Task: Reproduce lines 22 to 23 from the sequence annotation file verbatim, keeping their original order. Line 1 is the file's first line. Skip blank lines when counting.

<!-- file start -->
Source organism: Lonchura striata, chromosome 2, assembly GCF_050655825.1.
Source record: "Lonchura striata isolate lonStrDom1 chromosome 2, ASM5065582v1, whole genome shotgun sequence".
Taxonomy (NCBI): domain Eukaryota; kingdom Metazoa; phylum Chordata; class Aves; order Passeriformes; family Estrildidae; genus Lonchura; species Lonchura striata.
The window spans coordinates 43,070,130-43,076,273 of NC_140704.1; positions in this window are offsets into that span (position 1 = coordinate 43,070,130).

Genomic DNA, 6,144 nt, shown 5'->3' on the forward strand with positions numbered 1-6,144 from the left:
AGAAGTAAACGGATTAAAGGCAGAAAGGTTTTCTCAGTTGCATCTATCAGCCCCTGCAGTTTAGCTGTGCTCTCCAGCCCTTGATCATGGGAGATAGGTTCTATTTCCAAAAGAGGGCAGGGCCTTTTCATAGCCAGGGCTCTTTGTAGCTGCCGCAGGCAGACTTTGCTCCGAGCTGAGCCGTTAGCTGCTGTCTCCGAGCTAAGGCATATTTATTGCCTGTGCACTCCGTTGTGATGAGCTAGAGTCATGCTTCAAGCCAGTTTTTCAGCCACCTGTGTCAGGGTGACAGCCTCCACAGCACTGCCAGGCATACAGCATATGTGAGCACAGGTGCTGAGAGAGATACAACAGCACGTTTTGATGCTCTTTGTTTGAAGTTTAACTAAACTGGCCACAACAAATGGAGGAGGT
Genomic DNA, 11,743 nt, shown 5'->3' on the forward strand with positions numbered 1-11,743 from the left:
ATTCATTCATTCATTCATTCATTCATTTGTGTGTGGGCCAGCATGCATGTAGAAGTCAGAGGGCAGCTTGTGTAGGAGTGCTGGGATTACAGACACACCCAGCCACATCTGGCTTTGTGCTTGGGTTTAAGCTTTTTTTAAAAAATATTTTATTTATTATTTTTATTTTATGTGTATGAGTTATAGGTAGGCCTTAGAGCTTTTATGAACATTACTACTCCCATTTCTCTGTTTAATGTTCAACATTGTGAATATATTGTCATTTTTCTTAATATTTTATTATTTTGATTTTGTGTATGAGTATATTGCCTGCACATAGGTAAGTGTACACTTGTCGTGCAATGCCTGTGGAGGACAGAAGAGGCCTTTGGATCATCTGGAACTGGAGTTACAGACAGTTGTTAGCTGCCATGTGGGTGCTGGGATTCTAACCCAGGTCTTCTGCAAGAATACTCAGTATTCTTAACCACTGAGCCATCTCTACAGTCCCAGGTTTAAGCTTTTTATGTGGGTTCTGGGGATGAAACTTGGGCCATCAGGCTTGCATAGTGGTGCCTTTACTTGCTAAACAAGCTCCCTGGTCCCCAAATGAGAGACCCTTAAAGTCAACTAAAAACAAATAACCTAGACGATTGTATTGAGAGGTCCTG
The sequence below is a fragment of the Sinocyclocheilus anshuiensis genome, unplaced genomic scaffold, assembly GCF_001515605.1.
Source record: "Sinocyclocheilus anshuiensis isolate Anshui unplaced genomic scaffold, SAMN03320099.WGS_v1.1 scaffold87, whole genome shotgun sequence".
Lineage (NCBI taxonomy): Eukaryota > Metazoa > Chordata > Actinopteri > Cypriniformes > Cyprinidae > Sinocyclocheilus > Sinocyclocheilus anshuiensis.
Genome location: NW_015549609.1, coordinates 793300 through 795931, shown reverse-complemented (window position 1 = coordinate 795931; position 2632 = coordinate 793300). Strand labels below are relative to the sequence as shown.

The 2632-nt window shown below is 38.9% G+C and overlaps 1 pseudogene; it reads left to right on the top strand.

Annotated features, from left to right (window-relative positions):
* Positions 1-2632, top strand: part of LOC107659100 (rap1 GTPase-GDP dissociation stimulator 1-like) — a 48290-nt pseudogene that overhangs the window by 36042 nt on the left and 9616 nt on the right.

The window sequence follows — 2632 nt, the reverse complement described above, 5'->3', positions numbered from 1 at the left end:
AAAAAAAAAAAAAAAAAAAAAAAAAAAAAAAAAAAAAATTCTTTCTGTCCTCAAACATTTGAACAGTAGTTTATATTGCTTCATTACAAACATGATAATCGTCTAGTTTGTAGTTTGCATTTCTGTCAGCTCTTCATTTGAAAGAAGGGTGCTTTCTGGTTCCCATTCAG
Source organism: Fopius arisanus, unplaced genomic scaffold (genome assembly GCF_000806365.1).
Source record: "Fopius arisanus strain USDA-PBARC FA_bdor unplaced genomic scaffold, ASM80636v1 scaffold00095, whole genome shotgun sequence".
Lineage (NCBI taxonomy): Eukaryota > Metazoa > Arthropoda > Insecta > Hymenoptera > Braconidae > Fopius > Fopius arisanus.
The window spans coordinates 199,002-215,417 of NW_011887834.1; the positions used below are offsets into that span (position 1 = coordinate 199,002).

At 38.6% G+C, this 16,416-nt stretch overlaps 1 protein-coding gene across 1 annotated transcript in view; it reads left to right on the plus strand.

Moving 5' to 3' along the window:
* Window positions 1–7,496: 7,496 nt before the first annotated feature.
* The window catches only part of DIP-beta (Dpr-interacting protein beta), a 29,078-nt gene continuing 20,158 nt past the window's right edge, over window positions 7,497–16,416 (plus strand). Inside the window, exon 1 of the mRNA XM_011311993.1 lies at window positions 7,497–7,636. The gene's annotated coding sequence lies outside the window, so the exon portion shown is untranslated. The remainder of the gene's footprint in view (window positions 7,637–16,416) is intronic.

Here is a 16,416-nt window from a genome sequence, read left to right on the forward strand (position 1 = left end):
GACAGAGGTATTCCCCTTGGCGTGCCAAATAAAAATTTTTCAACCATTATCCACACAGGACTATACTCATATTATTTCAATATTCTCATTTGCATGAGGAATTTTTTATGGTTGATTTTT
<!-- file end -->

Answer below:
At 38.6% G+C, this 16,416-nt stretch overlaps 1 protein-coding gene across 1 annotated transcript in view; it reads left to right on the plus strand.

Moving 5' to 3' along the window: